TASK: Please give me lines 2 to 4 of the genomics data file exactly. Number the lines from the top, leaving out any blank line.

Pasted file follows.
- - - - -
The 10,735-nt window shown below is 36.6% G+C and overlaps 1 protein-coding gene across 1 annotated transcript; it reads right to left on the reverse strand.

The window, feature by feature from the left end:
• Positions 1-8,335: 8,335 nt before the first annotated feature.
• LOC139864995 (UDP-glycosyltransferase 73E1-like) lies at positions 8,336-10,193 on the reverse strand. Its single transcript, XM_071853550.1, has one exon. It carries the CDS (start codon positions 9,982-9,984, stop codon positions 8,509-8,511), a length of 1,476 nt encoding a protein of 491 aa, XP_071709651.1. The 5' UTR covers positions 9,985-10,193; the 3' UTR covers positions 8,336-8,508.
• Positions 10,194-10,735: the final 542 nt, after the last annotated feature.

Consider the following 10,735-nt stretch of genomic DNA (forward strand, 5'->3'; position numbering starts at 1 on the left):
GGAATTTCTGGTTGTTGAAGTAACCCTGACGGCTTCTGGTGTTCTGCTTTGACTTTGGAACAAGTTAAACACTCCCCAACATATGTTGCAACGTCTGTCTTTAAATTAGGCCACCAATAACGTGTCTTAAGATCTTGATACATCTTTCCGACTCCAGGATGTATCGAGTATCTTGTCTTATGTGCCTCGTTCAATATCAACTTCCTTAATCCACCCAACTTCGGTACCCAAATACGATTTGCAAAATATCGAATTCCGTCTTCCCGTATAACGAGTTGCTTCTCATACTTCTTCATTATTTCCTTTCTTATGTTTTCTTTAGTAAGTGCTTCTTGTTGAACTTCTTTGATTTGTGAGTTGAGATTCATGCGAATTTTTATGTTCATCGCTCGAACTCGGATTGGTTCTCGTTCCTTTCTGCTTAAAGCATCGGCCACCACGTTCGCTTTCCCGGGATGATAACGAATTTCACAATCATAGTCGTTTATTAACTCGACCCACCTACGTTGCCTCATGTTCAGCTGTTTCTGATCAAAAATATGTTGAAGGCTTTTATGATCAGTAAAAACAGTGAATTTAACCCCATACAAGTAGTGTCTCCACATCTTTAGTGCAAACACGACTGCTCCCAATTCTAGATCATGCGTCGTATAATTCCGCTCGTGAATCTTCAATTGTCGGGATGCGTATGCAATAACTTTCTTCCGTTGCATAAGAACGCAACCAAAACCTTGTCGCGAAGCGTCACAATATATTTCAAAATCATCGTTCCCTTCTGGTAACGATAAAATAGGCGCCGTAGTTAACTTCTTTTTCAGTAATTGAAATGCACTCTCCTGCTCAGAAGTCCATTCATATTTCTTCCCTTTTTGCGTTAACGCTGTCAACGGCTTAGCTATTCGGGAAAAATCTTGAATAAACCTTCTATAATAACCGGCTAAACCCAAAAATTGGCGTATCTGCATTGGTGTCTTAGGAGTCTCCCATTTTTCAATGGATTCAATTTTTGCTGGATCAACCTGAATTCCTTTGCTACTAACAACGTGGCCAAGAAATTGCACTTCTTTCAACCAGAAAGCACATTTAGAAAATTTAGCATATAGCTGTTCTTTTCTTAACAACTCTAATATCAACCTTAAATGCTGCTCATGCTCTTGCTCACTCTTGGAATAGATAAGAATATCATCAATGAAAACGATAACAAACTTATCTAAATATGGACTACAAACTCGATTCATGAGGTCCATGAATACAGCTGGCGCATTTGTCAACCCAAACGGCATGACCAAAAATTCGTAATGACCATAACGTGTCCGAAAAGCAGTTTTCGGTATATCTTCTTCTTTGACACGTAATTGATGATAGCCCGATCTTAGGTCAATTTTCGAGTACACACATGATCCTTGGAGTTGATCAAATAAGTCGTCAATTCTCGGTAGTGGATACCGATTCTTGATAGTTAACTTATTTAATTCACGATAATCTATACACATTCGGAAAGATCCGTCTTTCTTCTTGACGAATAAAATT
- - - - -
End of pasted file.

The window, feature by feature from the left end:
• Positions 1-8,335: 8,335 nt before the first annotated feature.
• LOC139864995 (UDP-glycosyltransferase 73E1-like) lies at positions 8,336-10,193 on the reverse strand. Its single transcript, XM_071853550.1, has one exon. It carries the CDS (start codon positions 9,982-9,984, stop codon positions 8,509-8,511), a length of 1,476 nt encoding a protein of 491 aa, XP_071709651.1. The 5' UTR covers positions 9,985-10,193; the 3' UTR covers positions 8,336-8,508.